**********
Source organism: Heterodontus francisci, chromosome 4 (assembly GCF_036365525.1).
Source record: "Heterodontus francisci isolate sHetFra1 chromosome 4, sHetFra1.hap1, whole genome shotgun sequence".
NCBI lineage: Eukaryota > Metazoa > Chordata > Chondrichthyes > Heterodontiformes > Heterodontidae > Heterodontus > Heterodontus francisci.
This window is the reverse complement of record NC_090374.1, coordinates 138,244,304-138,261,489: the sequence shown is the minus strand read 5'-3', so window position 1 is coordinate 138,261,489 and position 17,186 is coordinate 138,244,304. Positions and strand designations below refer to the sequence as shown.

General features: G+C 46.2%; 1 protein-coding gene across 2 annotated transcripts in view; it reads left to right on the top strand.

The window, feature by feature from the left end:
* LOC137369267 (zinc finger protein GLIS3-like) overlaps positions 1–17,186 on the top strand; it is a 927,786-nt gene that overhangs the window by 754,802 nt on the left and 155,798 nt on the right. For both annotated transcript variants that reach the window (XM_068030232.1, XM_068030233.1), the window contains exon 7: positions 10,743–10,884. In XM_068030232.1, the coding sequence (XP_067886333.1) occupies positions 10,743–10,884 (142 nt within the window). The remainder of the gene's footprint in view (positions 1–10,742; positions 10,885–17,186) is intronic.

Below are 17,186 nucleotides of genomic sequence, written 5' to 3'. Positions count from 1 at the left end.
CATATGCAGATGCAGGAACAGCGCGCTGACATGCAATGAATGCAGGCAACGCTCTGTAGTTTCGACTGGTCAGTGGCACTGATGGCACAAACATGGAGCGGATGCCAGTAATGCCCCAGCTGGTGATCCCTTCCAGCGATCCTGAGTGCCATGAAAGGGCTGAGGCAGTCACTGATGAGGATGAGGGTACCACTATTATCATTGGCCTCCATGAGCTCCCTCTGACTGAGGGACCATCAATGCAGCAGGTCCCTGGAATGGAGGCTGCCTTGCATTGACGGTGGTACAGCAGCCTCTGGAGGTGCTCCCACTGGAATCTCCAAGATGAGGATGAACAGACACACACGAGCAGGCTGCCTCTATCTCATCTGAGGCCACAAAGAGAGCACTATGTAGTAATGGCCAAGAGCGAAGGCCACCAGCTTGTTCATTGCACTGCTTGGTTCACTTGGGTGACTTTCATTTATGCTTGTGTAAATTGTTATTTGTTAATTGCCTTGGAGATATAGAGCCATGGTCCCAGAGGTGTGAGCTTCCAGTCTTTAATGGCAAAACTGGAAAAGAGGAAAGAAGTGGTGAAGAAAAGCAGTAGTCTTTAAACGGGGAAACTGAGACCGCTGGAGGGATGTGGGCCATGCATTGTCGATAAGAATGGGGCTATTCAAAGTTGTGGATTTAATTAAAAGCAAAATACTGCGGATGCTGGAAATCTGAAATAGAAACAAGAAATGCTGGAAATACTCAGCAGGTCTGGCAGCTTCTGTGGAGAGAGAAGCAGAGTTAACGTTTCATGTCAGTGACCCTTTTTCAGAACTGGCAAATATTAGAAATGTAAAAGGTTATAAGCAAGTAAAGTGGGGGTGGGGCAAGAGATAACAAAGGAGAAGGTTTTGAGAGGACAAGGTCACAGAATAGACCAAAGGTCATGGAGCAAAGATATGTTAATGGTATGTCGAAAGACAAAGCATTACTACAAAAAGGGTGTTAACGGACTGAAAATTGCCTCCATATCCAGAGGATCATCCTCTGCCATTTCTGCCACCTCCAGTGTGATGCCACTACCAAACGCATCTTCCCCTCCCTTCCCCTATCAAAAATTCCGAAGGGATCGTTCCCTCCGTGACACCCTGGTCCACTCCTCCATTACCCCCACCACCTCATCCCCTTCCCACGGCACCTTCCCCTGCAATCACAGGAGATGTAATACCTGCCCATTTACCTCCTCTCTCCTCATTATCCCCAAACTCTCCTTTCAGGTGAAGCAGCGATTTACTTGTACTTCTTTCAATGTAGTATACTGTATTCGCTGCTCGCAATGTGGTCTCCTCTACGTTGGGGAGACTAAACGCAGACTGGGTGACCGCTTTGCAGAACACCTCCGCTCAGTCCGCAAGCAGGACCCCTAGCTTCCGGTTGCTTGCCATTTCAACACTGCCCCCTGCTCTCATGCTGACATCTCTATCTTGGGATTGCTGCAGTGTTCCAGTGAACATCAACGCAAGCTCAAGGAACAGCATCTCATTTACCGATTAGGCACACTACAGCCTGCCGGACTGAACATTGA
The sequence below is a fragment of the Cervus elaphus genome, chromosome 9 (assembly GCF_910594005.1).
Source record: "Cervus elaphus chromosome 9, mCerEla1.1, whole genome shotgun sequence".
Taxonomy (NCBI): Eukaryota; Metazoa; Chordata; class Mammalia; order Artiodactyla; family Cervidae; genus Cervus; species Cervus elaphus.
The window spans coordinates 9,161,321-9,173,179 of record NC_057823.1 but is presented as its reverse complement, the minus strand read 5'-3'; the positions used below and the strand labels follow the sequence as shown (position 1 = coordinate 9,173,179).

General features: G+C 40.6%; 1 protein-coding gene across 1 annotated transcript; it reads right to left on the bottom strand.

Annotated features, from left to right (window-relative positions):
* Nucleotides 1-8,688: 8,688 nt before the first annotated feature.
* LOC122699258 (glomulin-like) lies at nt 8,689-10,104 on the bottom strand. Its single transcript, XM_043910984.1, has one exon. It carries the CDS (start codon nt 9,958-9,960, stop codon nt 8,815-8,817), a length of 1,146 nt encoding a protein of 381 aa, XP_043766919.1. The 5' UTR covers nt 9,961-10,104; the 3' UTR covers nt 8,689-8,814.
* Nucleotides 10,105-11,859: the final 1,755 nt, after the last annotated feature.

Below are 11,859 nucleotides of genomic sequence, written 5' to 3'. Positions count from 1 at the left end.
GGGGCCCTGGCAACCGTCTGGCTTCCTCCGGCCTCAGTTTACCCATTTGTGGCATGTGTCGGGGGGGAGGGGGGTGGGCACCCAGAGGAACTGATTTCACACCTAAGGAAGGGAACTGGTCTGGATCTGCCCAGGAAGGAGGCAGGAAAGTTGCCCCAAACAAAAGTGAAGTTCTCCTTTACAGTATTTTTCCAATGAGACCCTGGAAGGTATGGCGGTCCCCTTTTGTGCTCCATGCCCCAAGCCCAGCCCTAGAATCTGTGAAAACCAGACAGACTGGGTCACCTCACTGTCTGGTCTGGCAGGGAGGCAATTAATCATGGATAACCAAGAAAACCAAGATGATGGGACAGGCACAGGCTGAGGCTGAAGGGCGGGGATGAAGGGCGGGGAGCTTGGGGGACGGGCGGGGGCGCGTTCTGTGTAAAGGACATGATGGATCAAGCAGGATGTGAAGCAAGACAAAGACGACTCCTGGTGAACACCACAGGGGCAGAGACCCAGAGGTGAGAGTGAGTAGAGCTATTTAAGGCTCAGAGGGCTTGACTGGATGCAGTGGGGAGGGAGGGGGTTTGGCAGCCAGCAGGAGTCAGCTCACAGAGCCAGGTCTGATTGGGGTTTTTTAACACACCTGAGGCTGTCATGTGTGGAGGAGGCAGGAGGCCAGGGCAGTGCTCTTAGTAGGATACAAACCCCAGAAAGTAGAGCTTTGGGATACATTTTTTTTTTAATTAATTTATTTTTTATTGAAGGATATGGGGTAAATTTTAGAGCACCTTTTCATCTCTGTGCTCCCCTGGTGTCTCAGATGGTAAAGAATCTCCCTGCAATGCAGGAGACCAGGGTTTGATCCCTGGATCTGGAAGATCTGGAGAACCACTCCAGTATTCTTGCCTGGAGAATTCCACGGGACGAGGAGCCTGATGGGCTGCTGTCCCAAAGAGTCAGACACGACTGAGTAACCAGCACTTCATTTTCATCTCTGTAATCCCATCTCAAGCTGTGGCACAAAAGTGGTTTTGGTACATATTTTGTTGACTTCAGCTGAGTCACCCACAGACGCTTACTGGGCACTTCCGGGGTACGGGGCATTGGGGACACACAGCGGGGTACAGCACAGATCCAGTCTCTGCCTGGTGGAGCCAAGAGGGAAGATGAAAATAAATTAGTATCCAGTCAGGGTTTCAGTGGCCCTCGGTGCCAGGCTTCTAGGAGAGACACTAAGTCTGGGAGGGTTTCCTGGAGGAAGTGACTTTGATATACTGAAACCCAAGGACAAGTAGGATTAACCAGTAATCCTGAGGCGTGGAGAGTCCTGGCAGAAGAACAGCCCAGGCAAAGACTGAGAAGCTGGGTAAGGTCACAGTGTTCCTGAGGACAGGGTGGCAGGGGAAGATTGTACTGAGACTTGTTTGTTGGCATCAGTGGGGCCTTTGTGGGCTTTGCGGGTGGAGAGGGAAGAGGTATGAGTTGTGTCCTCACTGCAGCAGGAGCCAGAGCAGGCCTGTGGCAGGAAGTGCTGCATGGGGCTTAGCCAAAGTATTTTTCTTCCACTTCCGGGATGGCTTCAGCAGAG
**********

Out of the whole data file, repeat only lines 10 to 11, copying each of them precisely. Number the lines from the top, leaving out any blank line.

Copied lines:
The sequence below is a fragment of the Cervus elaphus genome, chromosome 9 (assembly GCF_910594005.1).
Source record: "Cervus elaphus chromosome 9, mCerEla1.1, whole genome shotgun sequence".